The Times (GB) / 09 November 2017

Beijing bluffing with empty promises

The only thing the Chinese leadership cares about is weakening the US and its allies, the Times warns:

“Mr Trump was full of praise for the generosity of his Chinese hosts. Their main aim, however, appears to be not the nuclear disarming of Kim but rather the weakening of America's allies in Asia. Beijing suggests that North Korea could freeze some of its missile testing in return for stopping joint exercises between the US, South Korea and Japan. That is a ploy to sap American support for Seoul and Tokyo, undermine regional security alliances and speed the US departure from Asia. Beijing surely knows that Kim has no intention of slowing down.”

Cyprus Mail (CY) / 07 November 2017

The US has little say in the region

Ultimately Trump has little power to influence developments in North Korea, columnist Gwynne Dyer writes in the Cyprus Mail:

“The United States has no leverage over North Korea except the threat of war, so [Trump] needs China to get him off the hook. ... China won't do anything that actually threatens the survival of the North Korean regime. ... Because the survival of Communist rule in North Korea is seen in Beijing as vital - not vital to China as a whole, but to the continuation of Communist rule in China. ... No matter what the various players say now, in the end North Korea will get to keep a modest nuclear deterrent force, but it will have to agree to keep it small enough that it could not possibly launch a successful first strike.”

Lidové noviny (CZ) / 09 November 2017

Trump faced with limits of his power in China

China ticks in a way that businessman Trump can't relate to, Lidové noviny observes:

“From his days as a businessman Trump is used to clear answers to clear questions, but that's not what he's going to get in Asia. Why does China continue to supply Kim with oil? Why does it buy his coal? Why does China do nothing more than repeat that dialogue is necessary? The answer lies in what China means by dialogue. The most likely option is direct dialogue between Trump and Kim, with each representing their own standpoint and the US recognising North Korea as a sovereign and legitimate state. But for Trump this would mean a loss of face at home. He'd be the first American president to effectively capitulate to the Korean communists.”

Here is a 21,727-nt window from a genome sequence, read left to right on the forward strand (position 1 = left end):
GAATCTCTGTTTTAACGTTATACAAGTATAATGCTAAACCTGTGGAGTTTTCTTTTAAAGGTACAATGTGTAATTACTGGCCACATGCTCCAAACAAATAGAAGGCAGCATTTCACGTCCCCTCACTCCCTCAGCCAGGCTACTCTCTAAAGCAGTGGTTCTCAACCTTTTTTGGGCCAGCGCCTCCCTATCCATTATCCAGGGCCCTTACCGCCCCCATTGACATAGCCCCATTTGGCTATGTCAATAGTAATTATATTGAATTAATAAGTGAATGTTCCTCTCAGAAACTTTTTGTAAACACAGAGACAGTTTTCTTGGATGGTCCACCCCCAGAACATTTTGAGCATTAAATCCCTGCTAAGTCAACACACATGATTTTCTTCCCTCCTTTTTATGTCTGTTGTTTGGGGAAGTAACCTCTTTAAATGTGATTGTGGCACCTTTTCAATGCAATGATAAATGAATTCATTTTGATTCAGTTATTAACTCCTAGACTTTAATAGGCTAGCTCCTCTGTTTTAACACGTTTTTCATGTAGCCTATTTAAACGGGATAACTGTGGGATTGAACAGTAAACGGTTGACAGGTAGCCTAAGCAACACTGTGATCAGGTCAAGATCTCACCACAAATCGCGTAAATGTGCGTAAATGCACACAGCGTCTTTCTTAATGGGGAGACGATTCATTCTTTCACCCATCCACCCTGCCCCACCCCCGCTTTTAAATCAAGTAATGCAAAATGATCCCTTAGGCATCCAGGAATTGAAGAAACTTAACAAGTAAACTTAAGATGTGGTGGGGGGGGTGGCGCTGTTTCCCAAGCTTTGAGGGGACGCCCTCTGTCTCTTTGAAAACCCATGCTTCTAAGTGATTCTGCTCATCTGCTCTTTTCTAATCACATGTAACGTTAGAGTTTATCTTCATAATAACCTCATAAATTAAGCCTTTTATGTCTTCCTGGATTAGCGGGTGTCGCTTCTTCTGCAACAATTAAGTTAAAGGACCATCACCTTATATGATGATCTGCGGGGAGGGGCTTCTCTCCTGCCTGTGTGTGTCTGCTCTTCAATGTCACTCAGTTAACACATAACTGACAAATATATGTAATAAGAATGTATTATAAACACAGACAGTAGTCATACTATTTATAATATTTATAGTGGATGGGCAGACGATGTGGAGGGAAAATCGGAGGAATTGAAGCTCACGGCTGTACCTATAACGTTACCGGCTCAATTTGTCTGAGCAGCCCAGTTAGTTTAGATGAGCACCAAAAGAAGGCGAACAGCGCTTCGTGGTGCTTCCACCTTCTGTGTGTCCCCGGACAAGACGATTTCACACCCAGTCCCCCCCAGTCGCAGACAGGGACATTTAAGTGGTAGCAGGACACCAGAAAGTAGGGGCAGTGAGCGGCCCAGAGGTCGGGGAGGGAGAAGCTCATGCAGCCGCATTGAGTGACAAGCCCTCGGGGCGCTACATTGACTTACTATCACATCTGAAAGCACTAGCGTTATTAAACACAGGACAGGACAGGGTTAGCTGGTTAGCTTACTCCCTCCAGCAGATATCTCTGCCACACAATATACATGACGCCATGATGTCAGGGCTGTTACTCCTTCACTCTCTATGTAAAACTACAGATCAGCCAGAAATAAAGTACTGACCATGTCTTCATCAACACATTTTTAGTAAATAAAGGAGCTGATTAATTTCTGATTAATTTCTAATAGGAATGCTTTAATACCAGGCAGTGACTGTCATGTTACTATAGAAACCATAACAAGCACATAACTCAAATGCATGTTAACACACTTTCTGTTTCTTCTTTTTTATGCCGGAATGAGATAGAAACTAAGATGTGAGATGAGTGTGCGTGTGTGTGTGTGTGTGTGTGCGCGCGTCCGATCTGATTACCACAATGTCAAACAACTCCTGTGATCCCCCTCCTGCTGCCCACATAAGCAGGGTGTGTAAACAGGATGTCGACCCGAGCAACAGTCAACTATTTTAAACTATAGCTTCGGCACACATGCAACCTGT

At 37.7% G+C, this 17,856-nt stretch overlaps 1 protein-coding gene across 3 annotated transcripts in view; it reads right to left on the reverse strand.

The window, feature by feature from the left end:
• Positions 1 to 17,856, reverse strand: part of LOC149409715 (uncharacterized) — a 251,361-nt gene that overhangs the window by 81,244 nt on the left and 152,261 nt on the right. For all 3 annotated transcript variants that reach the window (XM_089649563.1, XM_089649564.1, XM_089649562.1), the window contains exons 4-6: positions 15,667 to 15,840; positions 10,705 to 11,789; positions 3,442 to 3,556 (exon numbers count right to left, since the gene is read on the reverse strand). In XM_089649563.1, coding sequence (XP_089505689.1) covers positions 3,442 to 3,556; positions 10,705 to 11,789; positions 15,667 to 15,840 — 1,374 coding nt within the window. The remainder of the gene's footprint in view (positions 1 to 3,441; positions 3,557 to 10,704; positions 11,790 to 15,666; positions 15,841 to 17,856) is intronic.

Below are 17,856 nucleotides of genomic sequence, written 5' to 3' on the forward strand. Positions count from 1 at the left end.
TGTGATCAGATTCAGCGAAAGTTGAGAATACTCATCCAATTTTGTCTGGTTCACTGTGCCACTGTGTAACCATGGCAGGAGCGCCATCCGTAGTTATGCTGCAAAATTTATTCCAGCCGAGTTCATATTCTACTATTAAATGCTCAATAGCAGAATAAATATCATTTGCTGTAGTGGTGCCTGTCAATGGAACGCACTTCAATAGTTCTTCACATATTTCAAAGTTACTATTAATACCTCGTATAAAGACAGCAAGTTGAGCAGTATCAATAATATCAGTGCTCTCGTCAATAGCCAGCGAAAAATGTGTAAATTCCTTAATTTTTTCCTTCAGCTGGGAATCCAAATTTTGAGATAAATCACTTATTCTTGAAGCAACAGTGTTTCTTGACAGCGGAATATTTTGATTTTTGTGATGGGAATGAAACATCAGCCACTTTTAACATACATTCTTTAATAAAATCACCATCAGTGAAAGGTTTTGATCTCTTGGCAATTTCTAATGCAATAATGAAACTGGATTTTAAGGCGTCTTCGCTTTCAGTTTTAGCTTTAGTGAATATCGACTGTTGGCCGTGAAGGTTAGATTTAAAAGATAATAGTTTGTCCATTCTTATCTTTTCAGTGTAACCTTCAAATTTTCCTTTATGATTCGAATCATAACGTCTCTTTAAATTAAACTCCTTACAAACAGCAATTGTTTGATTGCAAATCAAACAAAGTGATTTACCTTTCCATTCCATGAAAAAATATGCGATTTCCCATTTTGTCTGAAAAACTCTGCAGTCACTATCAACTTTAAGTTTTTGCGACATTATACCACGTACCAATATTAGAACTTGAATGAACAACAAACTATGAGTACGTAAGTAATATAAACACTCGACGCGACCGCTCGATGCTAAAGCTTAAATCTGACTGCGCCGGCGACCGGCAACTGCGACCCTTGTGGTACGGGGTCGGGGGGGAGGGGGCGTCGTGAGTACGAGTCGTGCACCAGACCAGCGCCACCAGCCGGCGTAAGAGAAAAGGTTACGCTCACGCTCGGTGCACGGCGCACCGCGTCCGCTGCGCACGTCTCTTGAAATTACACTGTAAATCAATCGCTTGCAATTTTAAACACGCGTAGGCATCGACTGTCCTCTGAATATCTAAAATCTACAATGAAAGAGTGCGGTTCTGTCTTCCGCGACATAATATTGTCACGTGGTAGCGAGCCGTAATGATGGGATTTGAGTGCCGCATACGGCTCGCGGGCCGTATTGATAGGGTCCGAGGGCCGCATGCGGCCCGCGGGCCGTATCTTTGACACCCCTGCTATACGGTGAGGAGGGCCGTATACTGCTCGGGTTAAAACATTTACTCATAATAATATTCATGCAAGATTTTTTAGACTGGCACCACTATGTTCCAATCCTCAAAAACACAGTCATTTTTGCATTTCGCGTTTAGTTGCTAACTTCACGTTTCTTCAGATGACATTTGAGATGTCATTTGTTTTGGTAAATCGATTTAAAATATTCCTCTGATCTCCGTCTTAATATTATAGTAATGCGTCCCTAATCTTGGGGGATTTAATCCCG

Jornal de Negócios (PT) / 06 November 2017

US president fuelling uncertainty

Trump's Asia trip is vitally important for the US's image in the region, Jornal de Negócios points out:

“Hardly any other Asia tour by a US president has been as important as that which Trump began on the weekend in Japan. This is no coincidence. While the US is turning in on itself, China is getting ready to assume the place this has left free in Asia. Economically and also, increasingly, militarily. Xi Jinping underlined this only recently during his speech at the Communist Party of China's conference. The US's allies are worried about the future role it will play in the region. Whether Trump will allay these fears, especially in countries like Japan, South Korea and Vietnam, no one knows. The unpredictability of his actions could even have the opposite effect.”

La Repubblica (IT) / 08 November 2017

Trump's curious transformation

With his first statements on his Asian tour Trump once again warned North Korea, but he refrained from fuelling the tensions any further, US correspondent Federico Rampini writes in La Repubblica, speculating about the reasons for this change:

“Where is the president who menaced with fire, flames and total destruction? Where's the mocking ridicule of the little rocket man from Pyongyang? ... What happened? Is Trump celebrating November 8, the anniversary of his incredible election victory, by morphing into a dignified president? ... Or has [US Secretary of State] Tillerson, the clever fox so often duped by his boss, scored his first successes? ... But it could also be that one of Kim Jong-un's two protector states, China and Russia, are close to getting Pyongyang to make concessions.”

Die Tageszeitung taz (DE) / 07 November 2017

No contribution to peace

Trump has once again poured fuel on the fire with his brash words to North Korea at the start of his Asia trip, the taz's China correspondent Felix Lee comments:

“Trump may have seen eye to eye with Japanese Prime Minister Shinzo Abe on the first leg of his trip in Tokyo. ... But the harmony disappeared as soon as the next stage started in Seoul on Tuesday. The South Koreans in particular - who would be the worst hit in the event of a North Korean military attack - are tired of all the war-mongering. Tens of thousands took part in a peace demonstration on Sunday in Seoul. And also in his dealings with China Trump has behaved like a bull in a china shop. ... Helping to bring about a peaceful solution to the Korean crisis is the last thing Trump will do on his trip. In fact we'll be lucky if the conflict doesn't heat up even more.”